Wednesday, 29 October 2014

The epitaph of Alcuin.

Alcuin (735-804) was one of the towering figures of the Carolingian Renaissance: theologian, philosopher, poet, educator and industrious writer.  He must have been very good company: learned, witty and loving good wine. Unlike the Englishmen from his days up till now and for centuries to come donec angelica tuba personet, he disliked beer.  I like both and I wish I could share a good bottle of wine with him!
He died at Tours and was buried there with an epitaph on his stone written by himself.  The stone itself does not exist anymore, but the poem does.

Metrum: elegiac couplets

Hic, rogo, pauxillum veniens subsiste, viator.
  et mea scrutare pectore dicta tuo,
ut tua deque meis agnoscas fata figuris:
  vertitur o species, ut mea, sicque tua.
quod nunc es fueram, famosus in orbe, viator,
  et quod nunc ego sum, tuque futurus eris.
delicias mundi casso sectabar amore,
  nunc cinis et pulvis, vermibus atque cibus.
quapropter potius animam curare memento,
  quam carnem, quoniam haec manet, illa perit.
cur tibi rura paras? quam parvo cernis in antro
  me tenet hic requies: sic tua parva fiet.
cur Tyrio corpus inhias vestirier ostro
  quod mox esuriens pulvere vermis edet?
ut flores pereunt vento veniente minaci,
  sic tua namque, caro, gloria tota perit.
tu mihi redde vicem, lector, rogo, carminis huius
  et dic: 'da veniam, Christe, tuo famulo.'
obsecro, nulla manus violet pia iura sepulcri,
  personet angelica donec ab arce tuba:
'qui iaces in tumulo, terrae de pulvere surge,
  magnus adest iudex milibus innumeris.'
Alchuine nomen erat sophiam mihi semper amanti,
  pro quo funde preces mente, legens titulum.

Hic requiescit beatae memoriae domnus Alchuinus abba, qui obiit in pace XIV. Kal. Iunias. Quando legeritis, o vos omnes, orate pro eo et dicite, 'Requiem aeternam donet ei dominus.' Amen.

pauxillum: for a moment
scruto: scrutinize
agnosco agnoti agnitum: to recognize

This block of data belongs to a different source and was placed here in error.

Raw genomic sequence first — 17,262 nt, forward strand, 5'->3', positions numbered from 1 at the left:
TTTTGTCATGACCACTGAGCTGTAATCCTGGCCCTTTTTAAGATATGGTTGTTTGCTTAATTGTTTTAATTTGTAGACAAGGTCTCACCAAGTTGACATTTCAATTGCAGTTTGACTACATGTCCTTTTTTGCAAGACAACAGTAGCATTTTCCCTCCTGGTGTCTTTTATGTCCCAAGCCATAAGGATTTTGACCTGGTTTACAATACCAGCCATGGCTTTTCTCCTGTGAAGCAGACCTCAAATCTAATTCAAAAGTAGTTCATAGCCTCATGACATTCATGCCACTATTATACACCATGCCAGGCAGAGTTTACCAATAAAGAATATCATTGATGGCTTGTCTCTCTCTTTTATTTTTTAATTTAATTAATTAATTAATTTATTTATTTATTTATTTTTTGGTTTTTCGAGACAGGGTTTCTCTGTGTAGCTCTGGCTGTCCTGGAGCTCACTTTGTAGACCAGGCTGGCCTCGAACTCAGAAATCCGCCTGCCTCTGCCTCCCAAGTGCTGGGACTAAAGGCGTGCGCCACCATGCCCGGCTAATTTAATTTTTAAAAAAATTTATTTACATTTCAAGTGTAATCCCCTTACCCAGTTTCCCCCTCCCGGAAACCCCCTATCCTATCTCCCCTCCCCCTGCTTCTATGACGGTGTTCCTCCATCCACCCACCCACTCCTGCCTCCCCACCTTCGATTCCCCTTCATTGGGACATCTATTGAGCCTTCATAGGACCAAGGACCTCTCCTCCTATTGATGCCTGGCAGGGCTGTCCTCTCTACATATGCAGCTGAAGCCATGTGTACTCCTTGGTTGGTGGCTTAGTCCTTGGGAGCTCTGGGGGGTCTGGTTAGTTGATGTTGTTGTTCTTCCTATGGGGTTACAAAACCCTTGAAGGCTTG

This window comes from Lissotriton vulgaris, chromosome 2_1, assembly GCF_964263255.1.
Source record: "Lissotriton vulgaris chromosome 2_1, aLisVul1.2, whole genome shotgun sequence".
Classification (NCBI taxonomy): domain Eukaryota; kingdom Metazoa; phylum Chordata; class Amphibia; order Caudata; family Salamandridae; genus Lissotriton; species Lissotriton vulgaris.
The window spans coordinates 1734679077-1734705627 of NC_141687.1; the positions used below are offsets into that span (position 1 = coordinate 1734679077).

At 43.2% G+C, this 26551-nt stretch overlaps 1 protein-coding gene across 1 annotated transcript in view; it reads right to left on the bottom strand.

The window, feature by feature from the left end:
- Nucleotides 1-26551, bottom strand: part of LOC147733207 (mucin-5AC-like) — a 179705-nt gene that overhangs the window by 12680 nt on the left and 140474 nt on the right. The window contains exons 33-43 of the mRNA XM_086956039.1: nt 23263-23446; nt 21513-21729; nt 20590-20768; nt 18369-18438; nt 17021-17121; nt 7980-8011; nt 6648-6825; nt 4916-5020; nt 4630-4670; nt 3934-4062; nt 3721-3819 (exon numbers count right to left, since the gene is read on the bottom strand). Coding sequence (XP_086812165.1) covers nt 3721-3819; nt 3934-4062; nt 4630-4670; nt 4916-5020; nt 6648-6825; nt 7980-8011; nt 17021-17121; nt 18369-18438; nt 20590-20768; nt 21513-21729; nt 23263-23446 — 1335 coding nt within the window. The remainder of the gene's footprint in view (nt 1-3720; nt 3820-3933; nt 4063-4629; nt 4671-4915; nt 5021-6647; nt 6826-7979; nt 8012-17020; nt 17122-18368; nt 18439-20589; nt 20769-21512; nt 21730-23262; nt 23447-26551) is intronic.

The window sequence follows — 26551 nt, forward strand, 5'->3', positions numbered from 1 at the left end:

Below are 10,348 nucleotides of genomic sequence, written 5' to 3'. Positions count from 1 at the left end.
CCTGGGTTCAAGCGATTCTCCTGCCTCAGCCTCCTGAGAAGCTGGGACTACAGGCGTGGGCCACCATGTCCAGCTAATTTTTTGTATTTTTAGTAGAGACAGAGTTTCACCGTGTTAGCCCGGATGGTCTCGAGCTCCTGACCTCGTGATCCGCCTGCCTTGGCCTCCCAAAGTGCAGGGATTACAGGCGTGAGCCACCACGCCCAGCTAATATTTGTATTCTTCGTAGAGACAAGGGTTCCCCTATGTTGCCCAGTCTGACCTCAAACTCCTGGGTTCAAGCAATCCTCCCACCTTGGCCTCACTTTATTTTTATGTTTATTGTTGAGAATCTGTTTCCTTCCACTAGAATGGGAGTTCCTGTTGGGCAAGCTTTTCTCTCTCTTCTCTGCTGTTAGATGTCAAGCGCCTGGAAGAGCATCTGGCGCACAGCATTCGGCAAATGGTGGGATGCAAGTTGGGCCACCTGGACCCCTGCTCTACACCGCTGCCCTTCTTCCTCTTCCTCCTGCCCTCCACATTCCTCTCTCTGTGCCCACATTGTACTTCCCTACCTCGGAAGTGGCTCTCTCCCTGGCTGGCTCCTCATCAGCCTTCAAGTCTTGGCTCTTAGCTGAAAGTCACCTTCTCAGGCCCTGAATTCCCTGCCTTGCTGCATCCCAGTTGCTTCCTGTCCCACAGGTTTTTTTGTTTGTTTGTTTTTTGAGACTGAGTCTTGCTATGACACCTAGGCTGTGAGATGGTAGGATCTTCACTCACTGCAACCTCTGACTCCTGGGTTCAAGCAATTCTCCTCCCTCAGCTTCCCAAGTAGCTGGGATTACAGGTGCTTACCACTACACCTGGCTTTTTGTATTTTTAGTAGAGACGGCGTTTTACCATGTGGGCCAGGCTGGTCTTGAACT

vertitur o species, ut mea, sicque tua = o, ut mea  species (versa est), sicque tua vertitur 
verto verti versum: to change
species species (f.): appearance
cassus: empty
sector sectatus sum: to follow eagerly
deliciae deliciarum: allurement, pleasure
cinis cinis  (m.): ashes
pulvis  pulveris (m.): dust
quapropter: therefore
quoniam: because
rus ruris (n.): estate
cerno crevi certum: to see, perceive
antrum: cave
requies (f.): resting place
inhio: be eager for (litt. to open the mouth)
tyrio ostro: with Tyrian purple
vestirier: an early Latin passive infinitive of vestio `to cover with a garment’
esurio: being hungry
(in) pulvere
edo edi esum: to eat
vermis vermis (m.): worm
minax minacis: threatening
reddo vicem (+ gen.): to give something in return
famulus: servant
angelica tuba:  Revelation 11:15 et septimus angelus tuba cecinit et factae sunt voces magnae in caelo dicentes factum est regnum huius mundi Domini nostri et Christi eius et regnabit in saecula saeculorum
Alchuine nomen erat sophiam mihi semper amanti = mihi - sophiam semper amanti - nomen `Alchuine’ erat
fundo fudi fusum: to pour out
(in) mente, i.e.quietly
titulus: inscription

Translation by Luitpold Wallach (1959)

Here, I beg thee, pause for a while, traveler,
And ponder my words in thy heart,
That thou mayest understand thy fate in my shadow:
The form of thy body will be changed as was mine.
What thou art now, famous in the world, I have been, traveler,
And what I now am, thou wilt be in the future.
I was wont to seek the joys of the world in vain desire:
Now I am ashes and dust, and food for worms.
Remember therefore to take better care of thy soul
Than of thy body, because that survives, and this perishes.
Why dost thou look for possessions? Thou see'st in what a little cavern
This tomb folds me: Thine will be equally small.
Why are thou eager to deck in Tyrian purple thy body
Which soon in the dust the hungry worm will devour?
As flowers perish when comes the menacing wind,
So also thy flesh and all thy glory perish.
Give me, I beg thee, O reader, a return for this poem,
And pray: "Grant, O Christ, forgiveness to thy servant."
I implore thee, let no hand profane the holy rights of this tomb,
Until the angelic trumpet announces from Heaven high:
"Thou who liest in the tomb, rise from the dust of the earth,
The Mighty Judge appears to countless thousands."
My name was Alchuine, and wisdom was always dear to me.
Pour out prayers for me when thou quietly readest this inscription